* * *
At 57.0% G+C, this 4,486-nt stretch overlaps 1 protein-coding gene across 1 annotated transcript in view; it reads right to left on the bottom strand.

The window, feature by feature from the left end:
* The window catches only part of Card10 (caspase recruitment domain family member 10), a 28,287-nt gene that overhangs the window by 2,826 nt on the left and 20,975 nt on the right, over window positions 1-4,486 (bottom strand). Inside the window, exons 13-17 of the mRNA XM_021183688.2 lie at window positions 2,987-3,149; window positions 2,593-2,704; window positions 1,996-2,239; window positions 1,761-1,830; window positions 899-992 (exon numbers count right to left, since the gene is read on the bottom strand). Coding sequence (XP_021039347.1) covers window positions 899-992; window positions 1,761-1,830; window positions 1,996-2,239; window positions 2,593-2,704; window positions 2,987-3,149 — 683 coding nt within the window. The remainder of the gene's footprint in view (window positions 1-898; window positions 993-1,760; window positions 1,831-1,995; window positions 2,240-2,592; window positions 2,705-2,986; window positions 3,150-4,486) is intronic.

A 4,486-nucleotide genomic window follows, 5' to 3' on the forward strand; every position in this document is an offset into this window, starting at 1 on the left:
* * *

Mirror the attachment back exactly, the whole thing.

At 57.0% G+C, this 4,486-nt stretch overlaps 1 protein-coding gene across 1 annotated transcript in view; it reads right to left on the bottom strand.

The window, feature by feature from the left end:
* The window catches only part of Card10 (caspase recruitment domain family member 10), a 28,287-nt gene that overhangs the window by 2,826 nt on the left and 20,975 nt on the right, over window positions 1-4,486 (bottom strand). Inside the window, exons 13-17 of the mRNA XM_021183688.2 lie at window positions 2,987-3,149; window positions 2,593-2,704; window positions 1,996-2,239; window positions 1,761-1,830; window positions 899-992 (exon numbers count right to left, since the gene is read on the bottom strand). Coding sequence (XP_021039347.1) covers window positions 899-992; window positions 1,761-1,830; window positions 1,996-2,239; window positions 2,593-2,704; window positions 2,987-3,149 — 683 coding nt within the window. The remainder of the gene's footprint in view (window positions 1-898; window positions 993-1,760; window positions 1,831-1,995; window positions 2,240-2,592; window positions 2,705-2,986; window positions 3,150-4,486) is intronic.

A 4,486-nucleotide genomic window follows, 5' to 3' on the forward strand; every position in this document is an offset into this window, starting at 1 on the left: